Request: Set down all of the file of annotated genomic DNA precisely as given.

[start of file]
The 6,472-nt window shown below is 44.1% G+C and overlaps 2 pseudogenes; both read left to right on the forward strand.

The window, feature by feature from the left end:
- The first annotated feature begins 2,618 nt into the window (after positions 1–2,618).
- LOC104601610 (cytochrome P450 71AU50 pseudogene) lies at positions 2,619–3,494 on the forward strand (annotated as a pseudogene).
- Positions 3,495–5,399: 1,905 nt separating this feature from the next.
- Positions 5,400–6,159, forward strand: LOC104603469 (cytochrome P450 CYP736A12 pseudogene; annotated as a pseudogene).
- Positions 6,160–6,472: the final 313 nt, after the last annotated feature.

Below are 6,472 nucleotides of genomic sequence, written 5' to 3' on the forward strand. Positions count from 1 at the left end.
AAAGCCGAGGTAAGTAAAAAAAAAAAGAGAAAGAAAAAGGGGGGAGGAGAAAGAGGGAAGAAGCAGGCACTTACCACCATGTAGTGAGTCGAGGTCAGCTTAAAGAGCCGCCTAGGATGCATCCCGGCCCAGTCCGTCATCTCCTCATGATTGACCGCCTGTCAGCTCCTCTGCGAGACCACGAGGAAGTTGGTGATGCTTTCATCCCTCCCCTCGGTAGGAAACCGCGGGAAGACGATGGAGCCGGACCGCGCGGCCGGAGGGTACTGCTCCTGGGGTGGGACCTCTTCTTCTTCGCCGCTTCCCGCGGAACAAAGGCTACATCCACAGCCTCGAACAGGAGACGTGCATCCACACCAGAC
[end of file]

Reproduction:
The 6,472-nt window shown below is 44.1% G+C and overlaps 2 pseudogenes; both read left to right on the forward strand.

The window, feature by feature from the left end:
- The first annotated feature begins 2,618 nt into the window (after positions 1–2,618).
- LOC104601610 (cytochrome P450 71AU50 pseudogene) lies at positions 2,619–3,494 on the forward strand (annotated as a pseudogene).
- Positions 3,495–5,399: 1,905 nt separating this feature from the next.
- Positions 5,400–6,159, forward strand: LOC104603469 (cytochrome P450 CYP736A12 pseudogene; annotated as a pseudogene).
- Positions 6,160–6,472: the final 313 nt, after the last annotated feature.

Below are 6,472 nucleotides of genomic sequence, written 5' to 3' on the forward strand. Positions count from 1 at the left end.
AAAGCCGAGGTAAGTAAAAAAAAAAAGAGAAAGAAAAAGGGGGGAGGAGAAAGAGGGAAGAAGCAGGCACTTACCACCATGTAGTGAGTCGAGGTCAGCTTAAAGAGCCGCCTAGGATGCATCCCGGCCCAGTCCGTCATCTCCTCATGATTGACCGCCTGTCAGCTCCTCTGCGAGACCACGAGGAAGTTGGTGATGCTTTCATCCCTCCCCTCGGTAGGAAACCGCGGGAAGACGATGGAGCCGGACCGCGCGGCCGGAGGGTACTGCTCCTGGGGTGGGACCTCTTCTTCTTCGCCGCTTCCCGCGGAACAAAGGCTACATCCACAGCCTCGAACAGGAGACGTGCATCCACACCAGAC